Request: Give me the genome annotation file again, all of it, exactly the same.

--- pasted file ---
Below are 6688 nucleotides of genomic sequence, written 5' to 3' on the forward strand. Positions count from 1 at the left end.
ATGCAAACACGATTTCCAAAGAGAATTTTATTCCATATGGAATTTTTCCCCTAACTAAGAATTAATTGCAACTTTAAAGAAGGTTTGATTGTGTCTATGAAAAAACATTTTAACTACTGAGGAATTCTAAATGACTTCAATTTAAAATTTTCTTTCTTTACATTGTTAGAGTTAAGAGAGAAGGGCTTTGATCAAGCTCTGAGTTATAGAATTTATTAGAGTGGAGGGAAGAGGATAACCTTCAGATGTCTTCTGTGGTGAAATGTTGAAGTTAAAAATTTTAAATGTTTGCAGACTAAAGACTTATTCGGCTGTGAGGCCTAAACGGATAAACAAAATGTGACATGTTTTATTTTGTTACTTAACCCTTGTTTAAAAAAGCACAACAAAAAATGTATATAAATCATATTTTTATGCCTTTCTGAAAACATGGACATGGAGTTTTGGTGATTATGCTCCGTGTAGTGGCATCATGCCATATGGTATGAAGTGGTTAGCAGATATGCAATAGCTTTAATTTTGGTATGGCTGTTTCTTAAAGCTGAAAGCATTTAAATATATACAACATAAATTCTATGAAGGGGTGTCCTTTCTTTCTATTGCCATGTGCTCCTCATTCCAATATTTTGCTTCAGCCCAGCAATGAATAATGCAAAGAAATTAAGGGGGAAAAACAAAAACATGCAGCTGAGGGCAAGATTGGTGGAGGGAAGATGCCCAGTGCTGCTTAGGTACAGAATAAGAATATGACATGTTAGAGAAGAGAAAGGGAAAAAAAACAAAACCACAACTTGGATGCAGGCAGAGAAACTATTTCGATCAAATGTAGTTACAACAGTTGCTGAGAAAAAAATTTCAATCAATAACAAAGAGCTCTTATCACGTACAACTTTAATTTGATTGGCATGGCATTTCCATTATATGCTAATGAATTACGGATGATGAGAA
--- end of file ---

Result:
Below are 6688 nucleotides of genomic sequence, written 5' to 3' on the forward strand. Positions count from 1 at the left end.
ATGCAAACACGATTTCCAAAGAGAATTTTATTCCATATGGAATTTTTCCCCTAACTAAGAATTAATTGCAACTTTAAAGAAGGTTTGATTGTGTCTATGAAAAAACATTTTAACTACTGAGGAATTCTAAATGACTTCAATTTAAAATTTTCTTTCTTTACATTGTTAGAGTTAAGAGAGAAGGGCTTTGATCAAGCTCTGAGTTATAGAATTTATTAGAGTGGAGGGAAGAGGATAACCTTCAGATGTCTTCTGTGGTGAAATGTTGAAGTTAAAAATTTTAAATGTTTGCAGACTAAAGACTTATTCGGCTGTGAGGCCTAAACGGATAAACAAAATGTGACATGTTTTATTTTGTTACTTAACCCTTGTTTAAAAAAGCACAACAAAAAATGTATATAAATCATATTTTTATGCCTTTCTGAAAACATGGACATGGAGTTTTGGTGATTATGCTCCGTGTAGTGGCATCATGCCATATGGTATGAAGTGGTTAGCAGATATGCAATAGCTTTAATTTTGGTATGGCTGTTTCTTAAAGCTGAAAGCATTTAAATATATACAACATAAATTCTATGAAGGGGTGTCCTTTCTTTCTATTGCCATGTGCTCCTCATTCCAATATTTTGCTTCAGCCCAGCAATGAATAATGCAAAGAAATTAAGGGGGAAAAACAAAAACATGCAGCTGAGGGCAAGATTGGTGGAGGGAAGATGCCCAGTGCTGCTTAGGTACAGAATAAGAATATGACATGTTAGAGAAGAGAAAGGGAAAAAAAACAAAACCACAACTTGGATGCAGGCAGAGAAACTATTTCGATCAAATGTAGTTACAACAGTTGCTGAGAAAAAAATTTCAATCAATAACAAAGAGCTCTTATCACGTACAACTTTAATTTGATTGGCATGGCATTTCCATTATATGCTAATGAATTACGGATGATGAGAA